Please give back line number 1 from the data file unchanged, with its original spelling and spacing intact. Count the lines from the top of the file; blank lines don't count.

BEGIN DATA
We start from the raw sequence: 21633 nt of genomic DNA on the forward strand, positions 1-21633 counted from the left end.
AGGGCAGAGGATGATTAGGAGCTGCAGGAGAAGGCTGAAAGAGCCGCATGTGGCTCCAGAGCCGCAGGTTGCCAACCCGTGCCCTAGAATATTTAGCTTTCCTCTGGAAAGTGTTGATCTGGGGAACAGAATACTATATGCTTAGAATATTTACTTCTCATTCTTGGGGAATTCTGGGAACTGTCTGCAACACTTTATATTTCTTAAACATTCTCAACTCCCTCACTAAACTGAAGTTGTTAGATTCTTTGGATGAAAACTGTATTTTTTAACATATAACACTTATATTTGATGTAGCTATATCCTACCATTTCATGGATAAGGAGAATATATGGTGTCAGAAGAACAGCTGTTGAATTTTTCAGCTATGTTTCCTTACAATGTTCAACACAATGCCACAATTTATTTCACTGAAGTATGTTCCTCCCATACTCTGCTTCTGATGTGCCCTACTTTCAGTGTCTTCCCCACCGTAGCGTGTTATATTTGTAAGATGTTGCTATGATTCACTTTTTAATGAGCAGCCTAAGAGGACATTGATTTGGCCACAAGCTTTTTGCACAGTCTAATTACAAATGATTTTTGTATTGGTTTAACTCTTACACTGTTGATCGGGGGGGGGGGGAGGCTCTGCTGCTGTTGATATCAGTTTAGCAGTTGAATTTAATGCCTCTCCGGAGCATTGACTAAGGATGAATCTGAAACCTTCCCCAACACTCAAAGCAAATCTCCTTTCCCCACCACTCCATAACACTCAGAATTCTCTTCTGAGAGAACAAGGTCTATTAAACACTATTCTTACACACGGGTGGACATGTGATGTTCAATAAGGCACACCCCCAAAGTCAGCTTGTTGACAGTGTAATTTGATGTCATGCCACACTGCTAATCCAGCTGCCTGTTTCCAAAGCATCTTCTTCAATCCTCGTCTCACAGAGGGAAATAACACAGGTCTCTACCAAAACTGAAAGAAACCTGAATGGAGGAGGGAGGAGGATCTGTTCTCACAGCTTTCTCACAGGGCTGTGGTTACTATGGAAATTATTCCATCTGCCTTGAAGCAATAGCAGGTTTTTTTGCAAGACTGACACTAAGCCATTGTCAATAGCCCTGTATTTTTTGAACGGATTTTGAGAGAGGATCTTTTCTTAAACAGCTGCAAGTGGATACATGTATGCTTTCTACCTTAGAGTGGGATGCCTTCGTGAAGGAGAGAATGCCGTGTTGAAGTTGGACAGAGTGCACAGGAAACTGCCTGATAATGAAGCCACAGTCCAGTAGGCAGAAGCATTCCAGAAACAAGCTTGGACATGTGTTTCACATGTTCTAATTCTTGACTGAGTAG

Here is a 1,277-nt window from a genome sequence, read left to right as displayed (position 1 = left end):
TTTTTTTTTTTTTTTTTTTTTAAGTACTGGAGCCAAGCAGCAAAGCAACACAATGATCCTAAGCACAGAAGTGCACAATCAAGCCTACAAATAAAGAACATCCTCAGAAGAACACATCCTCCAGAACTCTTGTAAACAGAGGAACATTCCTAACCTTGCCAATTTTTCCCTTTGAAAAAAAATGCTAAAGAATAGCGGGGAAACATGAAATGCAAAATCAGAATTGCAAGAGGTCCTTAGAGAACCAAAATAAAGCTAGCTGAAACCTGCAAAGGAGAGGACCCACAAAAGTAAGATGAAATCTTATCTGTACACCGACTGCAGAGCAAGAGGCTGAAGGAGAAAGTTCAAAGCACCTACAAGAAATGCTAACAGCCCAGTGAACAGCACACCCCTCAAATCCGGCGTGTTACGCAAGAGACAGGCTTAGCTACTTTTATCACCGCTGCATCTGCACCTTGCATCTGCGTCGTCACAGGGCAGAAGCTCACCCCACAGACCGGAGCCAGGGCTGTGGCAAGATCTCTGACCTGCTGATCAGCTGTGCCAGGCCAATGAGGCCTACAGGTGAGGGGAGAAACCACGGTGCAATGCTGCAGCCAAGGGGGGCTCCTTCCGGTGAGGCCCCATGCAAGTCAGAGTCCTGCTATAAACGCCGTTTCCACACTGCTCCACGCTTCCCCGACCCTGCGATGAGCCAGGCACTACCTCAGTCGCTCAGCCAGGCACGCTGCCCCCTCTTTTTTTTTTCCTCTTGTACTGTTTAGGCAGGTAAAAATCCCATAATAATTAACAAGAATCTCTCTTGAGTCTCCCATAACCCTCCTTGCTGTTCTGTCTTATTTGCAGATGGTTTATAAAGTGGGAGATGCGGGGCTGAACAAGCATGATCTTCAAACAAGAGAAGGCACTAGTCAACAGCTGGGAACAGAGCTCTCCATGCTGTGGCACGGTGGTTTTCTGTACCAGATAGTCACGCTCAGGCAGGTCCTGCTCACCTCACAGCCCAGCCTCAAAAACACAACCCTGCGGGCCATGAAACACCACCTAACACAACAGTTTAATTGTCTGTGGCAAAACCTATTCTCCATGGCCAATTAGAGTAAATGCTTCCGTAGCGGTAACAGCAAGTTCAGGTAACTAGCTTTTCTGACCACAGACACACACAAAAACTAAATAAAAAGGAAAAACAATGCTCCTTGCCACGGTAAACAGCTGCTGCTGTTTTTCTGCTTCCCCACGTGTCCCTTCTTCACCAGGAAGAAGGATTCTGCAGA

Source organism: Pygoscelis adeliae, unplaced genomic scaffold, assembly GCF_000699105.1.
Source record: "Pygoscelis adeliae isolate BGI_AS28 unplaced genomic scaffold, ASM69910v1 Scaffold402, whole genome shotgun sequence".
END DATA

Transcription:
We start from the raw sequence: 21633 nt of genomic DNA on the forward strand, positions 1-21633 counted from the left end.